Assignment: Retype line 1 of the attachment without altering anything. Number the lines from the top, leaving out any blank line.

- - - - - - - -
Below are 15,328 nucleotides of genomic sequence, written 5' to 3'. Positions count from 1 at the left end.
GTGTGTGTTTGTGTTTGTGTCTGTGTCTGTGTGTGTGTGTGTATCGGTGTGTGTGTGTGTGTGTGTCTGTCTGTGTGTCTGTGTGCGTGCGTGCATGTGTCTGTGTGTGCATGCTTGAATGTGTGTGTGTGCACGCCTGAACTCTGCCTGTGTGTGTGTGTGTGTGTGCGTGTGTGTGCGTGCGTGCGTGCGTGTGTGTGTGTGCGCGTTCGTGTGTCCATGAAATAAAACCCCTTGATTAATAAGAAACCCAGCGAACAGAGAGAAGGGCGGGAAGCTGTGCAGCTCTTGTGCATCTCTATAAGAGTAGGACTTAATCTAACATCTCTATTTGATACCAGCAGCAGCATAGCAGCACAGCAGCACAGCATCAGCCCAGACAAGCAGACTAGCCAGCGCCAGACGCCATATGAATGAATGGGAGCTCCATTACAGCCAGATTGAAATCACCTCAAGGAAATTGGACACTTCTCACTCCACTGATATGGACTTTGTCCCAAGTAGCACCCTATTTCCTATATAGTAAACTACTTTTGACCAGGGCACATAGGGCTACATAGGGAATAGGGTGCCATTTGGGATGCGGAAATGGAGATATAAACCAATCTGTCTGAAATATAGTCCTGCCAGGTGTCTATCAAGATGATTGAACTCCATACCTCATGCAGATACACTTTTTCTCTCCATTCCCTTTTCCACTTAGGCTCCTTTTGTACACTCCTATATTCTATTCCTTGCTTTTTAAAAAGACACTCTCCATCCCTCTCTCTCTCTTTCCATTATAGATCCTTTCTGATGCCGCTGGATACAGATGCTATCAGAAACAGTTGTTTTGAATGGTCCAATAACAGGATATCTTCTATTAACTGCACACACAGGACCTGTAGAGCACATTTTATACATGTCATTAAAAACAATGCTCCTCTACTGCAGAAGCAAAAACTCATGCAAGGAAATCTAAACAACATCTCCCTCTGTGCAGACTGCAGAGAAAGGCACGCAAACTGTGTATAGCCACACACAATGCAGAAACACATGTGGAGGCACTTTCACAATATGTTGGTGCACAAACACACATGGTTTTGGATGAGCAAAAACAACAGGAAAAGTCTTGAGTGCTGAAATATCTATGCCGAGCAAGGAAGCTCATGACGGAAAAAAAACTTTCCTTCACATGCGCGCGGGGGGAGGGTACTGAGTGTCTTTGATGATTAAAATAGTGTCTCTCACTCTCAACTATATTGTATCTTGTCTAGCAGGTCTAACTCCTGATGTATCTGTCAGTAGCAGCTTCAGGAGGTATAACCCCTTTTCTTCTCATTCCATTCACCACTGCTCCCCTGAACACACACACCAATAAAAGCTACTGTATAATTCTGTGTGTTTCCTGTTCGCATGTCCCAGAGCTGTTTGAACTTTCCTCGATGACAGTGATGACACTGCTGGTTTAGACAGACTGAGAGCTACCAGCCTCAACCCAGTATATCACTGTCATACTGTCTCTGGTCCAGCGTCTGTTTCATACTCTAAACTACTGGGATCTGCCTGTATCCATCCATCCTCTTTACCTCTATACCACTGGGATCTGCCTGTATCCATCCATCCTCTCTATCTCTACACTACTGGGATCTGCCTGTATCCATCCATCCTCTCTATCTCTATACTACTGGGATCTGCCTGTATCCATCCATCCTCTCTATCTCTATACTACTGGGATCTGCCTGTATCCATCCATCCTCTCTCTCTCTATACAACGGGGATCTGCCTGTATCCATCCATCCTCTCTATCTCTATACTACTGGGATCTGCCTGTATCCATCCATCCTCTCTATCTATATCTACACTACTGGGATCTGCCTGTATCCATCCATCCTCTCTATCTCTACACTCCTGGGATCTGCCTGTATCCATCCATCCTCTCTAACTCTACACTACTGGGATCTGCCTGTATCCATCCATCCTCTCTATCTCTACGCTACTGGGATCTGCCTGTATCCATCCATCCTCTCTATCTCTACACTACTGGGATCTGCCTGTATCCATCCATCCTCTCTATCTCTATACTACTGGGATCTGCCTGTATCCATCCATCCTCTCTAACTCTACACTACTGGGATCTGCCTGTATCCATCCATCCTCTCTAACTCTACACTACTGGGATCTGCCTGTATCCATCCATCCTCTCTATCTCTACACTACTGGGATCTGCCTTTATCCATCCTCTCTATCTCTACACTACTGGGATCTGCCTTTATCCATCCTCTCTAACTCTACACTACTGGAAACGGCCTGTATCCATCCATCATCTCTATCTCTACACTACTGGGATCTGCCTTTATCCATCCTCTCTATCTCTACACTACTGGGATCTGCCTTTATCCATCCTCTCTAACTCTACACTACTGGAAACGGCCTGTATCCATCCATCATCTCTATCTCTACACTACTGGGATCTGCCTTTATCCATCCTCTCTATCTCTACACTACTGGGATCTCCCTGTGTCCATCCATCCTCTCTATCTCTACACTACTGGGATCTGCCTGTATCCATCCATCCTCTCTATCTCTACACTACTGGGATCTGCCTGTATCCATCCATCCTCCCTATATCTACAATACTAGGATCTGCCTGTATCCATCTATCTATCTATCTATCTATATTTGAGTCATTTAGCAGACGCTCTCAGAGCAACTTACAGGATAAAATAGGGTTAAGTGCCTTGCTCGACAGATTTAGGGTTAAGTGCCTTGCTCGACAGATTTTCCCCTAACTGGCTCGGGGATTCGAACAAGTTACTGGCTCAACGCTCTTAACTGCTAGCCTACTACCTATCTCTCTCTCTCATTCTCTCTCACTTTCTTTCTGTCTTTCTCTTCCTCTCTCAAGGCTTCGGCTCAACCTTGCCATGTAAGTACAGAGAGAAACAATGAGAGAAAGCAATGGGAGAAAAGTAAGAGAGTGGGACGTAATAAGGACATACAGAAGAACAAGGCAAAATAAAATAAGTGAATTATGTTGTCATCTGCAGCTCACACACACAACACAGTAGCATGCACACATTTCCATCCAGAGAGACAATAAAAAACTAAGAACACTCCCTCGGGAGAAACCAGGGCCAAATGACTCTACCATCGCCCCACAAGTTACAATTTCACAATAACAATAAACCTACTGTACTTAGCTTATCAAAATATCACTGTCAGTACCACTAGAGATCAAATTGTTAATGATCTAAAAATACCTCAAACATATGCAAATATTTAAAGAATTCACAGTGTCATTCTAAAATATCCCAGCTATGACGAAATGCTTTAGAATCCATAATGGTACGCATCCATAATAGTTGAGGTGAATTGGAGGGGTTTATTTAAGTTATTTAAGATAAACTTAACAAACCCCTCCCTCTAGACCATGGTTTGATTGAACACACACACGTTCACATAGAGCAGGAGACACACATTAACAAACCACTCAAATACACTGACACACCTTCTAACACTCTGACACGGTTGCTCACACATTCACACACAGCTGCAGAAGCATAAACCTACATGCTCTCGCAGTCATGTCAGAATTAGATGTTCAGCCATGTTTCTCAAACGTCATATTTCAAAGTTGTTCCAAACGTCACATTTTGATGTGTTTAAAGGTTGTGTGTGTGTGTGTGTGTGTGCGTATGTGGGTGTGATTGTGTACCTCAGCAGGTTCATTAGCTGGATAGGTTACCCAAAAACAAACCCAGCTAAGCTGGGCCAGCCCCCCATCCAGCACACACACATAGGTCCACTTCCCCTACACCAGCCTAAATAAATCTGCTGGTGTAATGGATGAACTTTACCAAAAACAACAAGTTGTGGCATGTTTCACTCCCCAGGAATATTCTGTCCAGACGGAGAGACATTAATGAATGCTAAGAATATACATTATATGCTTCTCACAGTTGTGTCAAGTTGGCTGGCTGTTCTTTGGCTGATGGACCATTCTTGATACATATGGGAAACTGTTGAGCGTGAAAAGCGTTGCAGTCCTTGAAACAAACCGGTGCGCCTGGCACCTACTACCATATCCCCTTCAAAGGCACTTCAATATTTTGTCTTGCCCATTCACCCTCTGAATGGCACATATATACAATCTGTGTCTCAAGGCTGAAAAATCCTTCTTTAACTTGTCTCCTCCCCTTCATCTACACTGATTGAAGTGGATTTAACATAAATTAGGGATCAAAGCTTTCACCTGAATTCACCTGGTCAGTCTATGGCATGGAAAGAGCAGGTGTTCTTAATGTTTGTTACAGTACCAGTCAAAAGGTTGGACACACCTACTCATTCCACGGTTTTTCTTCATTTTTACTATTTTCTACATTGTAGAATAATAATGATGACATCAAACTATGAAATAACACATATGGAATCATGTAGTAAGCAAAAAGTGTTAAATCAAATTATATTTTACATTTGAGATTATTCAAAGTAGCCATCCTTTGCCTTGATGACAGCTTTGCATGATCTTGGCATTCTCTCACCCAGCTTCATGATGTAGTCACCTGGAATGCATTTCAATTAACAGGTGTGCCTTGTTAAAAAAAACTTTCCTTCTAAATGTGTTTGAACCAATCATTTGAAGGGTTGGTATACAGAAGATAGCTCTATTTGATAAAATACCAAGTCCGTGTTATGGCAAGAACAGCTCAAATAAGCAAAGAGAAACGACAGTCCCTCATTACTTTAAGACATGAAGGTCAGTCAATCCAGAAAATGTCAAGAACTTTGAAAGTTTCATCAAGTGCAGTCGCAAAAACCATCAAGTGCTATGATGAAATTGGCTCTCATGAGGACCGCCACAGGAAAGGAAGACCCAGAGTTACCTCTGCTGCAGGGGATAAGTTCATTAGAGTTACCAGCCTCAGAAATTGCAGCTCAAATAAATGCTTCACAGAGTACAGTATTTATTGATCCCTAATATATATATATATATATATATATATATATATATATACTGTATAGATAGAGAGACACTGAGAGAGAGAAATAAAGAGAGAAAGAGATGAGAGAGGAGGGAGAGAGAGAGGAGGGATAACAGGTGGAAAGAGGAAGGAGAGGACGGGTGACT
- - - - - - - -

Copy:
Below are 15,328 nucleotides of genomic sequence, written 5' to 3'. Positions count from 1 at the left end.